We spoke to Sam
about what makes her tick, how she manages the people behind the scenes and the
challenges she faced when joining the team.
What keeps me awake? Property!
Where to find it? Will it have the right licence? The question of how to balance location, licence and footprint size ... Where do I compromise? Should I compromise (not really familiar with that sensation!). Great properties are a little like all transport ... nothing … then a bus, plane, car and train are all going your way!
My early months in the new role were fabulously petrifying.
Team, product, suppliers, PR and marketing all needed looking after, along with the need for business adjustment where the 'on paper, it looks ok' rule, didn't quite work. We had staff, menu and design tweaks to contend with and we decided to do all of this with a November opening so we made ground when Christmas arrived. Great for the waistline, not so good on the grey hair.
Brand development - make sure it's thorough!
We've spent a lot of time on this and it's been just that - very thorough. We've looked at design evolvement, menu, team and supplier support. What's really interesting is that we've concluded that to be a successful brand we don't need to have identical sites. We've evolved the menu and wine list so it's right for the new location and demographic. We've employed a team who are location appropriate in their approach while retaining the Temper edge. The design of the restaurant has the same but different feel. We've played around with colour and style and tweaked all of things from site one that we feel we need to do that we maximise customer experience.
Grow your own.
I have always believed it's a good idea to have a blend of home-grown talent and new talent in your team at all levels. You need to have the security of a team who understand your culture, expectations, brand philosophy, growth expectations and service stands, along with a new team members who will challenge, enhance and bring fresh ideas and new ways of working to complement what is already in place. To 'grow your own' team effectively, it is key to have a structured and measured training plan in place for those individuals and to ensure it is monitored and adhered to. Motivation is key to developing a successful team and seeing that there is development and, in turn, promotional opportunity without having to join a competitor, is critical. Continual development for those who don't necessarily want promotion is also key. A competent, capable, credible team is essential both front of house and back of house.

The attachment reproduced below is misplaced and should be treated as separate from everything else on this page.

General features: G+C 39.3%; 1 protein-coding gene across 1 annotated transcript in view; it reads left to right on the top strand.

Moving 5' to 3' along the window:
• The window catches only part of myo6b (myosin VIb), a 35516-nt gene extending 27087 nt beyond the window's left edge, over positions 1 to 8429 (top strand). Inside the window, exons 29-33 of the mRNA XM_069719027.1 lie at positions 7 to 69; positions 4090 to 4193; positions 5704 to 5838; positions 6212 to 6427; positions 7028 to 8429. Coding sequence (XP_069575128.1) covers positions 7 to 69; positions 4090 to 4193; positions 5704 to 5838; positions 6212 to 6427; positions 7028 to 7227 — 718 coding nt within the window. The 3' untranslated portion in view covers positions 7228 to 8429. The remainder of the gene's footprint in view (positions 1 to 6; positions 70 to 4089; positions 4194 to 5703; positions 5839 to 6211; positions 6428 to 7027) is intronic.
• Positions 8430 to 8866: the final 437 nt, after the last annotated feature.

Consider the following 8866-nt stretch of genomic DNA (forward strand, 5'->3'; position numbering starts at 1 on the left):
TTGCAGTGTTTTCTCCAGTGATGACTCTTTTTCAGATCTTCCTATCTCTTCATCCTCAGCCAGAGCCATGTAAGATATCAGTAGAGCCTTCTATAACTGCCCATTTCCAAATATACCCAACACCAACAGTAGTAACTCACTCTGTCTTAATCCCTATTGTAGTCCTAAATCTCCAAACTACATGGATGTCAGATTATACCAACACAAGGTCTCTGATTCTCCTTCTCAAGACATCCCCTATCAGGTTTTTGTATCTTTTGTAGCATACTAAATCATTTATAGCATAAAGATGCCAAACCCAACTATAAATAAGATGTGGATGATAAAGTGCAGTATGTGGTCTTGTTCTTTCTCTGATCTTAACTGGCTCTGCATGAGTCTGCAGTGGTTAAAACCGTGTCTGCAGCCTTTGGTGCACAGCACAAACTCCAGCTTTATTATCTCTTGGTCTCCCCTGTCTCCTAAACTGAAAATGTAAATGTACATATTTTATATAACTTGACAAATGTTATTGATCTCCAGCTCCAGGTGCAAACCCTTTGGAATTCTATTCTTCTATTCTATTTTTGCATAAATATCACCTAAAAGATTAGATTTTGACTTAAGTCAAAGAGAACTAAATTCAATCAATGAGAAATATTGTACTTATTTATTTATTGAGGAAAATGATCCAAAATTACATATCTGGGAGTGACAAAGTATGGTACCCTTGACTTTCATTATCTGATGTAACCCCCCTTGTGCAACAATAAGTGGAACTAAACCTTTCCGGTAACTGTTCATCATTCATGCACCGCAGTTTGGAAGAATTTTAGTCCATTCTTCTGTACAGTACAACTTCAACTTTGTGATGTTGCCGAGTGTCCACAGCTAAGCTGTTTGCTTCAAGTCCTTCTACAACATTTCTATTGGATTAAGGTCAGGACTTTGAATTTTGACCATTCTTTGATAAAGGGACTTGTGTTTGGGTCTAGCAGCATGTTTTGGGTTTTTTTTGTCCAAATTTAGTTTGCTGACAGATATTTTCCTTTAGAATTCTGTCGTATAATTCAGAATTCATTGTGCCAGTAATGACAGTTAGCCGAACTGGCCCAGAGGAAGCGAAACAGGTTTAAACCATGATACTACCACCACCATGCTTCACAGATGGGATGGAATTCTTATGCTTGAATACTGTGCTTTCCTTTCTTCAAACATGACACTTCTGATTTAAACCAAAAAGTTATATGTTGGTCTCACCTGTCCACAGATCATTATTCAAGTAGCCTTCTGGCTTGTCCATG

“I have always believed it's a good idea to have a blend of home-grown talent and new talent in your team at all levels.”
Flexible working patterns for staff are crucial now.
We have a mixed team - some have children and others don't. We try and offer working patterns that are as flexible as possible and meet the individual's circumstances where we can but, because we are a 7 day-a-week business, we normally have a shift system to suit all. For working parents we try to accommodate school holidays and other key times. At interview we adopt a very open discussion policy that allows us to find out what the employee needs, not just what we need. There are some incredibly talented individuals out there who need a more specific work schedule because of their domestic commitments and its talent we want to attract, so if we need to be flexible we are.
I can only speak for my experiences but while in Asia I found it a very structured regimental approach with a strong emphasis on company culture and prescriptive ways of working. In the UK, and especially in our business, we want it to be more/try to make it more about individual contribution. There is an overarching business plan but I am a big fan of letting people do their job, with that you have to lead, advise, motivate, encourage, guide and consult but not tell. It's not the Temper way that has to prevail but the best way and by giving those key staff the autonomy to make decisions and mould part of their role, being less prescriptive pays dividend. I really want the business to evolve as we grow not just get bigger with the same rules.
“There are some incredibly talented individuals out there who need a more specific work schedule because of their domestic commitments and its talent we want to attract, so if we need to be flexible we are.”
I'm a new world girl! ... or a Sancerre. I have a pretty specific pallet and it leans to dry, fresh crisp wines. That said the wine list at Temper has tempted me to broaden my horizons and I've found myself liking red wines more as I was never a big red drinker - I didn't think I liked it when in fact it was the boxed red supermarket own brand I tried as a teenager that put me off. The Barolo, Dagromi, Gaja (in a bottle) from our new wine list fares much better for me.
Neil and I own Temper but we are heavily investor backed by Imbiba. We have fantastic support from the board there but they also let us mould the business ourselves. A key example of my earlier point that when you allow everyone to do 'their' job and develop their role it really works.
My proudest moment
There have been a number of lovely moments so far. The press have been very kind to us and the critics even more so - always a heart stopper to turn around and find Jay Rayner sitting at your counter. However just last week we made no.34 in restaurant magazines top 100 restaurants in the country. That was a pretty nice moment.
“We made no.34 in restaurant magazines top 100 restaurants in the country. That was a pretty nice moment.”